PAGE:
Always a knit of identity, always distinction, always a breed of life.
To elaborate is no avail, learned and unlearned feel that it is so.
— Walt Whitman, from “Song of Myself”
I posted earlier today about the “Virginian” who hijacked a bus in North Carolina and took some of its passengers hostage. The news story was preceded by what was meant to be a gently ironic diatribe about what it means to be a Virginian.
Surprisingly enough, the comment thread on the post became quite serious. One commenter referred to rhetoric that “tends to exclude and divide people”. As far as I am concerned, this is a PC/MC formulation that derogates and demonizes a laudable human characteristic.
A well-functioning community “excludes and divides” by defining itself in a way that distinguishes it from other communities. This is actually a great good. It is what allowed historically vigorous and productive regions, provinces, and nations to function. A stable community, with a sense of place, values, and traditions, is a basic requirement for the psychological maturation of all children into healthy adults.
The destruction of such communities is the single greatest tragedy of modern times. Our cultures have been atomized and homogenized, sometimes quite deliberately, with the intention of destroying any sources of power that might rival the almighty Socialist state.
The destruction has proceeded so far that maintaining a sense of place and taking pride in the superior nature of one’s homeland is now deprecated as exclusion and division, rather than celebrated as self-respect and patriotism.
Preferring one’s own kind to exotic strangers and foreigners is now “racism”. Seeing one’s homeland as better than other countries or regions is despised as “xenophobia”. And so on.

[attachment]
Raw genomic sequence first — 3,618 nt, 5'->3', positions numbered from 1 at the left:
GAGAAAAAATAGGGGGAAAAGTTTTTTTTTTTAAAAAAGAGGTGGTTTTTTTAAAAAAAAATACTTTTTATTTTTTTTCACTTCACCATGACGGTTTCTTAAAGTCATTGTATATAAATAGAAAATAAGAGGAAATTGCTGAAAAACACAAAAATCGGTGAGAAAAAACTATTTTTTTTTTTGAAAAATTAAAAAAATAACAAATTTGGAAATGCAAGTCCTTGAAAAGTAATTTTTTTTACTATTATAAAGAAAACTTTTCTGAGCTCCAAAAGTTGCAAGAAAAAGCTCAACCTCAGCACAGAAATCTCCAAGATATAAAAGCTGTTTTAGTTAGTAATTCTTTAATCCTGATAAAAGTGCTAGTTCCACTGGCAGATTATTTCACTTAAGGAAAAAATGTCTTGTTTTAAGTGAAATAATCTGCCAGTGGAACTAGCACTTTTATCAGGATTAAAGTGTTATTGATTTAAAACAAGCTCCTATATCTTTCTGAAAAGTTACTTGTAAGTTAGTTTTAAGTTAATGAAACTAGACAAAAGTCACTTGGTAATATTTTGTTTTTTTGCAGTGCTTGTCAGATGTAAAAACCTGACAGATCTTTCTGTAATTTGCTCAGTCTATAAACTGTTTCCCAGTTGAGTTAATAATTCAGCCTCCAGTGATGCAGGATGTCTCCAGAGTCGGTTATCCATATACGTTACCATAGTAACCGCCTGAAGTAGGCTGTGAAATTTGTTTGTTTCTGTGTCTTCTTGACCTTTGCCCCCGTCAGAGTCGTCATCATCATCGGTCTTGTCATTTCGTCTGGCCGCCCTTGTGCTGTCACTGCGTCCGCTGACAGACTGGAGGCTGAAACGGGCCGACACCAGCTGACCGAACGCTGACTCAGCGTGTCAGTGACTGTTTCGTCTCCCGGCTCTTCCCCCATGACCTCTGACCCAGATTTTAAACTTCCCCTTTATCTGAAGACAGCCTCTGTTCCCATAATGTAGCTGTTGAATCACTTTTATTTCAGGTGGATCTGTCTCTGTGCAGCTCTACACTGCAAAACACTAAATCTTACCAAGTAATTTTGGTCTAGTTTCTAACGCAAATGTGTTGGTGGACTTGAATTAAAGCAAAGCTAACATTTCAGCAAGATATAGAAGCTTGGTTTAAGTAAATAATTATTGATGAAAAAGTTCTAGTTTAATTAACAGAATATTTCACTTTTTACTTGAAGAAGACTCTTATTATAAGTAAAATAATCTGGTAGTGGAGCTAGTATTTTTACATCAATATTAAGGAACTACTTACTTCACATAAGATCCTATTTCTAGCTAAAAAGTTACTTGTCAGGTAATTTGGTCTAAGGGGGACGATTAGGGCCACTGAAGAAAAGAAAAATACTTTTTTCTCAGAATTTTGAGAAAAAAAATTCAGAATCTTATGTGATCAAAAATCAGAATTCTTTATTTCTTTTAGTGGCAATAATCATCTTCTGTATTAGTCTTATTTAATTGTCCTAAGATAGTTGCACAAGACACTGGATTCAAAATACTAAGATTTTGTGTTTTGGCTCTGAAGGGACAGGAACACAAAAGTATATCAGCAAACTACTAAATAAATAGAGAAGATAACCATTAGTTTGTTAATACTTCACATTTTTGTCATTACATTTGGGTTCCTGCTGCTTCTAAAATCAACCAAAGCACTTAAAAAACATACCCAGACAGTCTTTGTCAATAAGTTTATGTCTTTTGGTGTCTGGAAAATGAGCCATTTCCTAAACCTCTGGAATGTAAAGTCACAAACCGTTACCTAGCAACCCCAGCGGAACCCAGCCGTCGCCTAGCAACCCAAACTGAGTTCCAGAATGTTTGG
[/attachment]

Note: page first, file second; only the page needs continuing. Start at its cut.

Yet all of these denigrated characteristics are valuable, important, and essential to a strong and vital culture. They are part of what made Western (i.e. European) civilization the greatest in the world.
To eliminate them does not just mean throwing out the baby with the bathwater. It means throwing out baby, bathwater, bathtub, pipes, and water heater — and then burning down the house.
Our precious culture has been so effectively destroyed that many people find it difficult to grasp the simple facts described above — we are that far gone.
When I was in my late twenties, I recognized my own deep need for tradition and place, so I moved out here to the redneck outback. The venerable forms of traditional Virginia culture — both black and white — are preserved here relatively intact. This area is a remote repository for the recessive genes of our culture.
Such genes may have no special selective advantage right now, but they will come in handy in the near future, when the welfare state collapses and a new system forms. The Snatchers and Pod People (to borrow from Takuan Seiyo) will find their skills and habits useless at that point, and the old virtues will re-emerge from the rubble of the post-modern West.
But none of that is of any use right now. For the time being these sentiments are a lost cause; that’s why I feel compelled to write about them with humor and irony. I realize that I am swimming against the current. At my age, it’s rather futile — nothing that I do within my lifetime will delay the juggernaut of cultural destruction by so much as a nanosecond.
Even so, it’s all worth doing. I love my homeland. I feel the spirits of my ancestors trailing back through the 20th and 19th centuries into the 18th. I know the towns and counties where they lived, died, worked, fought, married, and raised their children.
This is my place; it is like no other. I belong here.
I inhabit the Sovereign Commonwealth of Virginia, the Old Dominion. Many valiant men stood and died on her soil in her hour of need.
Their deaths were not in vain. They and their homeland have not been forgotten, at least not by all of us.